3 Meditations To STOP Monkey Brain And Step Into Your Heart
This weekend, I completed a two-day yoga immersion led by my friend, the amazing Baron Baptiste. The event was completely transformational. I deepened my personal yoga practice, and gained profound insight into “getting out of the monkey brain, and getting into your heart!”
Throughout the day, the itinerary called for a little personal quiet time—time to breathe, to daydream, to listen to nature, and feel the internal batteries recharging. During these times of meditation, I noticed my thoughts begin to quiet as I entered into my heart.
Meditation is far from the stereotype of sitting motionless in lotus position. In reality, meditation is all about living your life to the fullest, moment by mindful moment. Although there are countless techniques and outlets for finding tranquility and boosting energy, meditation is particularly appealing because you can access it throughout the day during stressful situations, no matter where you are.
Meditation need not be part of a religious or philosophical practice. It can simply be a discipline of refocusing the mind. Actually, we do a lot of meditation in our daily life without realizing it. Trouble is, we tend to meditate on the negative, more commonly known as worrying. Like a bad DJ playing the same song over and over, our inner soundtrack of negative ideas can circulate endlessly in our heads, with thoughts like, “I’m not a good enough person” or “I’m not doing anything amazing with my life.”
In the simplest sense, meditation can help banish negative thoughts by clearing your mind entirely. One popular meditation technique is to focus on a positive idea or happy moment. As soon as a negative thought bubbles to the happy, calm surface you created, think of it as a duck that is paddling away from you and return your focus to happier thoughts. It’s not always easy to erase negative thought patterns, but meditation can at least help you become more conscious of them, and that’s the first step.
As if happier thoughts aren’t enough of a benefit, research is showing that meditation can help restructure the brain in ways that lead to more enhanced concentration, boosted immunity, and increased compassion. Even the most basic attempts at meditation have been shown to have immediate positive results.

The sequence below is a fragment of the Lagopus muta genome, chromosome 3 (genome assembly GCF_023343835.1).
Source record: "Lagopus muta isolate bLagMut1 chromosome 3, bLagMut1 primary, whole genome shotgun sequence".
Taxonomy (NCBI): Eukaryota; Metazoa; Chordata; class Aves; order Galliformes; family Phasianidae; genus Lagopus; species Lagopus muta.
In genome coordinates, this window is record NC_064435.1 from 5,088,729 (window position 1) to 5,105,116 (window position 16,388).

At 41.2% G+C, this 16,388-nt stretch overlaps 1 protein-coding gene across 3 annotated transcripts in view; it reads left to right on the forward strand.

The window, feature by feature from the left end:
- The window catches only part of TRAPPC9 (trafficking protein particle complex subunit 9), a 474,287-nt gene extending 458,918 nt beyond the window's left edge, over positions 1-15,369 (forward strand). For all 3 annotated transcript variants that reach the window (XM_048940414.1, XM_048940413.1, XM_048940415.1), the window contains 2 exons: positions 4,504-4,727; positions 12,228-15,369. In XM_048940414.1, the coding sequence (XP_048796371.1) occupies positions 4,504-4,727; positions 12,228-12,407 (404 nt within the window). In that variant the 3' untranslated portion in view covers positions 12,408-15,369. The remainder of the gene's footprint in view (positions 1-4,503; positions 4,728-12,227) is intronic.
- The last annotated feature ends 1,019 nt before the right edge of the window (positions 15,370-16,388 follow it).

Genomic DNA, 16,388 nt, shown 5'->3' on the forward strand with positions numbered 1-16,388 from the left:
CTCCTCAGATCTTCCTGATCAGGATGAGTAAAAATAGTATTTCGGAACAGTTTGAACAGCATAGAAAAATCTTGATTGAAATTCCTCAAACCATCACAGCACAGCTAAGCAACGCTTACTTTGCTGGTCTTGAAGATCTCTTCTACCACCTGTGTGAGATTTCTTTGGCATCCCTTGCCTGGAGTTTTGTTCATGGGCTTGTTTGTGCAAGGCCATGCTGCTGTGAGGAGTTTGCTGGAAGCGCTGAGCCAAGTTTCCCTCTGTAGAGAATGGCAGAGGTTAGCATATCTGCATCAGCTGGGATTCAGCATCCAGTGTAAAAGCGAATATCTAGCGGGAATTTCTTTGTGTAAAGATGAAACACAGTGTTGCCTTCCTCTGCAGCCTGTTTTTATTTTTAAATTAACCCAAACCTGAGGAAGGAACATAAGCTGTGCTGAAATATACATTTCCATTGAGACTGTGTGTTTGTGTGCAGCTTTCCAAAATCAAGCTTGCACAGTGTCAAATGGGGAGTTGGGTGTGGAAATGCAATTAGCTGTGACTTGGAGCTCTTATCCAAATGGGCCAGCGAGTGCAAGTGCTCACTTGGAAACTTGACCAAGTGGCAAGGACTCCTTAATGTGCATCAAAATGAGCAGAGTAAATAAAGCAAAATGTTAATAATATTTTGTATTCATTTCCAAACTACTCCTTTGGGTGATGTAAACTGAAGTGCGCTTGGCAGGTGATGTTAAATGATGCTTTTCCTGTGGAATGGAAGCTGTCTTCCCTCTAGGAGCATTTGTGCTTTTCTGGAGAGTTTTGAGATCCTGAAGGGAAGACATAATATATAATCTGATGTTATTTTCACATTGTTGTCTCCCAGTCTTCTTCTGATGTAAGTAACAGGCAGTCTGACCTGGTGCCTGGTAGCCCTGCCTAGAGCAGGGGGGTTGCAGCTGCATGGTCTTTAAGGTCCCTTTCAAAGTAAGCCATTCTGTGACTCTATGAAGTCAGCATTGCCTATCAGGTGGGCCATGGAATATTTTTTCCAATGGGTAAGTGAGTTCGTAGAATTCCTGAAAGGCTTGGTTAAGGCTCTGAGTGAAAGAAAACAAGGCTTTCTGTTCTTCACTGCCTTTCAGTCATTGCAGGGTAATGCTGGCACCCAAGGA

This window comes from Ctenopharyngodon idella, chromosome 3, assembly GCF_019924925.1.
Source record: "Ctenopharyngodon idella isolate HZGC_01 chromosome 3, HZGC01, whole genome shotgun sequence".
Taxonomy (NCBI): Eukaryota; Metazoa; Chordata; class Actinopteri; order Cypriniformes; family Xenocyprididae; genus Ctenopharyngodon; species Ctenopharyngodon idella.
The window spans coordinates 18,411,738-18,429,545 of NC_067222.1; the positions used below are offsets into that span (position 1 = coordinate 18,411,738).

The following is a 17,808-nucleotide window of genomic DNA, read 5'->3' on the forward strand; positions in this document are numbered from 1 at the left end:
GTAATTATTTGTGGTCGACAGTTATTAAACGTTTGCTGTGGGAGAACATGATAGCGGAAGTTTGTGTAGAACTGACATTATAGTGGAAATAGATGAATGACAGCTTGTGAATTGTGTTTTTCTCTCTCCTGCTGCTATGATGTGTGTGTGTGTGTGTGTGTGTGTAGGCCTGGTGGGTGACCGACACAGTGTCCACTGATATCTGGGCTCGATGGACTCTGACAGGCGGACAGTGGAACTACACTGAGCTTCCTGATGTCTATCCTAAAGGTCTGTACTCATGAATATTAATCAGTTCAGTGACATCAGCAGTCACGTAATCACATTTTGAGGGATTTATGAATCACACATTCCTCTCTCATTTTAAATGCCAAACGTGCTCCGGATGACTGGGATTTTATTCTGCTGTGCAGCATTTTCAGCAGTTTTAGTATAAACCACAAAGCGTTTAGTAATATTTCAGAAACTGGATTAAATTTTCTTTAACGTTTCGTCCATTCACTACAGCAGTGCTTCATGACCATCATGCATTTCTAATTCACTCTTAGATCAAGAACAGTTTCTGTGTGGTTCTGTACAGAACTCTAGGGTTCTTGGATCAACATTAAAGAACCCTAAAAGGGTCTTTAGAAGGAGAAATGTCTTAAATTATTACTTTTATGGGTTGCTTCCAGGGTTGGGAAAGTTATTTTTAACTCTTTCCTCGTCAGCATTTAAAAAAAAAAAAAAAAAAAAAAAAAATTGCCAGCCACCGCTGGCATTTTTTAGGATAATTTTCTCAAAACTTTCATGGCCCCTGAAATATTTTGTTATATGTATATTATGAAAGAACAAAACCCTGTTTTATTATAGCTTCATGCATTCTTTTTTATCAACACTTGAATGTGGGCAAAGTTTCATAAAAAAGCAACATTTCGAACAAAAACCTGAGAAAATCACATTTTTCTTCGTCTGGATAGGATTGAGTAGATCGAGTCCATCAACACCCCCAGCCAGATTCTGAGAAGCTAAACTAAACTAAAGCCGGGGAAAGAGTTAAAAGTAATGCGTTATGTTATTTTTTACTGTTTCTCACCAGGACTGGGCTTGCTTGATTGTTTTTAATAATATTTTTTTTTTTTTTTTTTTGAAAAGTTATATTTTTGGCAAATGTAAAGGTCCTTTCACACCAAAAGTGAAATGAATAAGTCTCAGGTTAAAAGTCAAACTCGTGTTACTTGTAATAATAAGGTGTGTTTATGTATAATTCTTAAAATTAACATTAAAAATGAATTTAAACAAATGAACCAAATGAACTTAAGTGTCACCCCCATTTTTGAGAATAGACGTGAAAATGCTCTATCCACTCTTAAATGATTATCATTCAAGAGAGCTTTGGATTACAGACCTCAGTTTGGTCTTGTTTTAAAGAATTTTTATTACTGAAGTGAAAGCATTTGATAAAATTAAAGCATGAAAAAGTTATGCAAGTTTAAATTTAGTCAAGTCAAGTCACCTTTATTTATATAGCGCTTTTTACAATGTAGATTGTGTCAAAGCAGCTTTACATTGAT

If you haven’t begun a meditation practice, or are looking to take your practice to the next level, then stay tuned. Today, I’ll guide you through three meditation styles to enhance your life and recharge your batteries.
1. Nature Meditation
One of my favorite ways to change my mental state is to meditate deeply on a part of nature. Take five minutes to look closely at a flower. Study the details of its texture and the structure. When you do this, you develop a sense of reverence. The flower becomes a little miracle. You begin to see how complete and fully alive the natural world is at all levels. Meditating on nature can be calming, fascinating, and inspiring all at once.
2. Gratitude Meditation
I like to do this first thing in the morning, to get my day moving on a positive track. Simply spend a few minutes meditating on all the things in your life that you’re thankful for.
3. Breathing Meditation
Slow, deep breathing is one of the best stress busters there is. Focus your attention on the breath entering your body, your breath flowing out, and the spaces in between. Several minutes of this can lower your pulse, reduce your blood pressure, and relax much of the muscular tension in your body.
This breathing meditation is very popular and it’s one of the easiest and most effective forms for newbies to attempt. Try it during stressful situations throughout your day and you’ll quickly see how it helps you stay present in the moment, but separated from the situation that created stress in the first place.
Remember, as you work through these three meditations negative messages may surface. It’s o.k. (and very common) if they do. They’ll help you develop your meditation muscles as you notice them and turn your focus back to nature, what you’re grateful for, or your breath. Like anything new, practice helps you improve form and get better results.
Here’s to your health and happiness!